2018 Oscar Predictions: Best Adapted Screenplay
The Best Adapted Screenplay race is a bit thin this year. But there are a few that are guaranteed to be in the mix.
The current frontrunners look to be Mudbound, written by Dee Rees and Virgil Williams and adapted from the novel of the same name by Hillary Jordan, and Call Me by Your Name, written by James Ivory and adapted from the novel of the same name by André Aciman. Both films have received outstanding reviews, WGA nominations and should be shoe-ins for this category. And while the Netflix tag may make a Best Picture nomination tough for Mudbound, it would be strange for the bias to extend so far.
Before 2015, one would think that Aaron Sorkin would be a lock and contender for a win whenever he has a good film. But the Academy snubbed his Steve Jobs script in shocking fashion. Nevertheless, Molly’s Game is a decent bet because the race is so thin and the film received a WGA nomination. It’s gotten rather good reviews and the performances are being praised, which is a testament to Sorkin’s writing.
Screenplay is also where well-written comedic films can shine. Scott Neustadter and Michael H. Weber have made names for themselves as writing partners, scripting 500 Days of Summer, The Spectacular Now, The Fault in Our Stars and Our Souls at Night. Their recent film, The Disaster Artist, received a WGA nomination and seems to have one of the spots wrapped up.
Also in play is Richard Linklater and Darryl Ponicsan’s adaptation of Last Flag Flying, Ponicsan’s novel, which is a follow-up to his book The Last Detail, which was adapted into a film by Hal Ashby in 1974. The film itself fell off, but Adapted Screenplay would be the place to honor it if the Academy wanted to.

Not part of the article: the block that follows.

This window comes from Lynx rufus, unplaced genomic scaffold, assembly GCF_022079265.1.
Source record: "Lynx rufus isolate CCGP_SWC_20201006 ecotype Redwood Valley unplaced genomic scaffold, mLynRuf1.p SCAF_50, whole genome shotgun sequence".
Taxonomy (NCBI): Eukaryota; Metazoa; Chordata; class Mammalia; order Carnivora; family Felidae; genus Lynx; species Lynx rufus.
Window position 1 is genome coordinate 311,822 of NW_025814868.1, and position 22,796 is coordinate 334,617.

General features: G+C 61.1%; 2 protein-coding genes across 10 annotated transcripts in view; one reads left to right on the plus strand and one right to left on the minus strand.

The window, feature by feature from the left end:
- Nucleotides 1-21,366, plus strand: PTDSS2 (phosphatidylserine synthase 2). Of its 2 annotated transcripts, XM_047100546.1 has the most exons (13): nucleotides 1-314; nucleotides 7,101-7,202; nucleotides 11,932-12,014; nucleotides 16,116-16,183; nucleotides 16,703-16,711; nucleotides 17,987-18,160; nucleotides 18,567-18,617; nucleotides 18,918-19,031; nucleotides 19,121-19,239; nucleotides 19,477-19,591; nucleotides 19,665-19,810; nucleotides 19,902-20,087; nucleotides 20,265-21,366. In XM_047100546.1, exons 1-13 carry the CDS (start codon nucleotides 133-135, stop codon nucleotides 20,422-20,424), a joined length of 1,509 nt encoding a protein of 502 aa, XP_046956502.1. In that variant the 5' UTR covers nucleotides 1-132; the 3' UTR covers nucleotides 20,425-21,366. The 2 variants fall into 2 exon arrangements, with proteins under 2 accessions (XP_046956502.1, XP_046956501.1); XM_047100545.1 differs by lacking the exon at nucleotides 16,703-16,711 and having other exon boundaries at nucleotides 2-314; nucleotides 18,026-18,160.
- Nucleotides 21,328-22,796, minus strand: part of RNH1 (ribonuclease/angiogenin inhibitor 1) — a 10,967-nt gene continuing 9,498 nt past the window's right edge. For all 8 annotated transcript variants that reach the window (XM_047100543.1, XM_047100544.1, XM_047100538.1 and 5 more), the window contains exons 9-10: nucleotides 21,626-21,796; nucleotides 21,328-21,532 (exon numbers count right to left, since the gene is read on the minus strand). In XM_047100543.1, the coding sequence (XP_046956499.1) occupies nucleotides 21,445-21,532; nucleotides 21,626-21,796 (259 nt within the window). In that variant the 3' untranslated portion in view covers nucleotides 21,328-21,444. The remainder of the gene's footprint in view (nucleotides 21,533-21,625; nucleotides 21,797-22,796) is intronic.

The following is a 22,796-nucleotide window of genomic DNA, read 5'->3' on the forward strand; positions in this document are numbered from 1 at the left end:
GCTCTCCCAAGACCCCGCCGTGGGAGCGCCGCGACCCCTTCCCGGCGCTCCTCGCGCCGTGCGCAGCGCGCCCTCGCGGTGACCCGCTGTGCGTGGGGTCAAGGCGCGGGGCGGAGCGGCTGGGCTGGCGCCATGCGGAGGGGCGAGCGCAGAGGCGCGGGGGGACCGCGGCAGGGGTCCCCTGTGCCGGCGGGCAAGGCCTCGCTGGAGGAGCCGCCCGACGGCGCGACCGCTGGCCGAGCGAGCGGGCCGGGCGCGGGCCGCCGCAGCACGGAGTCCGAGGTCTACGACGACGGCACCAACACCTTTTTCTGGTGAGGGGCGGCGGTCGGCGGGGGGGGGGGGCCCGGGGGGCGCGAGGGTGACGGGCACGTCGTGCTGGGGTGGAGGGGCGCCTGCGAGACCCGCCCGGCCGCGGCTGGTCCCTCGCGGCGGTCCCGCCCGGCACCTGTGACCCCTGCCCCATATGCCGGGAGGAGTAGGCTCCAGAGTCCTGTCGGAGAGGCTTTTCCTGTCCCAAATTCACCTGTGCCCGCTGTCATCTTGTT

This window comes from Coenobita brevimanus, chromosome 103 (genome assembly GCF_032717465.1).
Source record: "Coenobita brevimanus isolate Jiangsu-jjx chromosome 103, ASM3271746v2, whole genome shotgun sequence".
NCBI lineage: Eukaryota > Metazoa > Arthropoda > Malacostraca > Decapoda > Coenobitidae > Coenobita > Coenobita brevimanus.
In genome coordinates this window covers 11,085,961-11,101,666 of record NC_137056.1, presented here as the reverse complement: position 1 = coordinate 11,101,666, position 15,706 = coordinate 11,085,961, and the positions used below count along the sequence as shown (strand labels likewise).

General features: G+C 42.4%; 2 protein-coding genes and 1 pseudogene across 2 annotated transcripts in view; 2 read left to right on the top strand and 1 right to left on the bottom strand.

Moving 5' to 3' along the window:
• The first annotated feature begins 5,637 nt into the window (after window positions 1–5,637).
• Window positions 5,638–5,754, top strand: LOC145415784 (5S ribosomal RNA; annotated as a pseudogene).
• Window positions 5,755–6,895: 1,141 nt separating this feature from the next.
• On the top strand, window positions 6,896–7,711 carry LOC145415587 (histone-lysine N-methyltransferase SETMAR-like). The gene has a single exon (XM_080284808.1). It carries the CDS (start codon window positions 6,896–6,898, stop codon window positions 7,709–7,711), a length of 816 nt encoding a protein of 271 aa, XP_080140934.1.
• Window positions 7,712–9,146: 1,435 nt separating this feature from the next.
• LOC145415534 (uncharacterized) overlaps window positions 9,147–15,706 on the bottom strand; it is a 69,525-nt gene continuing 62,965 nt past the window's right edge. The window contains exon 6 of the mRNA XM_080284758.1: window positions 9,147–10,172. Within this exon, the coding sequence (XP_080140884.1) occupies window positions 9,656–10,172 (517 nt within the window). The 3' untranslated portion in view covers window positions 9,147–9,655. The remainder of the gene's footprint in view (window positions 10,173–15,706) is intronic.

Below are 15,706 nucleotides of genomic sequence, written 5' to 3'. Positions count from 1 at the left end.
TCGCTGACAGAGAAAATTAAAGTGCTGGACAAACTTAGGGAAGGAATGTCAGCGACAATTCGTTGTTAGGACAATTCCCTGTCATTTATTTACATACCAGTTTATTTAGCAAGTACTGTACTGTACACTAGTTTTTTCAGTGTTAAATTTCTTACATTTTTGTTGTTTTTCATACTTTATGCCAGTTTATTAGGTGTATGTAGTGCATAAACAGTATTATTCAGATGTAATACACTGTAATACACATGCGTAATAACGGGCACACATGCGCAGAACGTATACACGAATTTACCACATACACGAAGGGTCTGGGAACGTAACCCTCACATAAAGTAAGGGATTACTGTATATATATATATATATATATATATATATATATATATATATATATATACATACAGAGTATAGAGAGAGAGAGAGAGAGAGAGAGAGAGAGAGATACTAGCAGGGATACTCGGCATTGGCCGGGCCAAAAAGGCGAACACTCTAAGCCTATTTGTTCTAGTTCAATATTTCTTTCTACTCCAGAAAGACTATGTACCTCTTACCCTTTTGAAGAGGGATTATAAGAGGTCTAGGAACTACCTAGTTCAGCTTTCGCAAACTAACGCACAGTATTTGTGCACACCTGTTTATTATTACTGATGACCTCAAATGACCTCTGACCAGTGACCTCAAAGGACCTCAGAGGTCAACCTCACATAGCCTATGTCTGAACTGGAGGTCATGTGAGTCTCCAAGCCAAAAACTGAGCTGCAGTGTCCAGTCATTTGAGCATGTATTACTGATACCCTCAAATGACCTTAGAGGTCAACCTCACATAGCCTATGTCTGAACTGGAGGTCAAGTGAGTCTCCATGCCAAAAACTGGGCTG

Wonder was a surprising delight upon its release, meaning that, with not many to compete against it, it could potentially fill that final spot.
It’s also possible that Lee Hall could receive note for Victoria and Abdul. The film is not beloved, but Lee Hall is well liked.
David Scarpa could make a play for the Ridley Scott directed All the Money in the World. The film has received decent reviews, better than some other contenders for that final spot. And it could find some heat considering the story behind the film’s production.
The logical move would be to go for Logan, which surprised as the fifth WGA nomination.
But we’re going to go a stranger route. The screenplay categories always have the potential for one film, not nominated at WGA and not in the Best Picture race, or near it, to show up. The Lost City of Z showed up recently as a University of Southern, California Scripter Awards finalist. The group has some connections to the industry and often choose films that end up going to the Oscars (but not always of course). James Gray showing up here shows that he is still on people’s radar. He’s well-liked by the industry and the film was very well-received in the first half of the year. It won’t show up anywhere else, which could mean all the more reason for it to show up here.
Dee Rees, Virgil Williams — Mudbound
James Ivory — Call Me by Your Name
Aaron Sorkin — Molly’s Game
Scott Neustadter, Michael H. Weber — The Disaster Artist
James Gray — The Lost City of Z
David Scarpa — All the Money in the World
Richard Linklater, Darryl Ponicsan — Last Flag Flying
Brian Selznick — Wonderstruck
Lee Hall — Victoria and Abdul
Hampton Fancher, Michael Green — Blade Runner 2049
Jack Thorne, Steve Conrad, Stephen Chbosky, R.J. Palacio — Wonder
Sofia Coppola — The Beguiled
James Mangold, Scott Frank, Michael Green — Logan
Mark Bomback, Matt Reeves — War for the Planet of the Apes
Featured image via Sony Pictures Classics.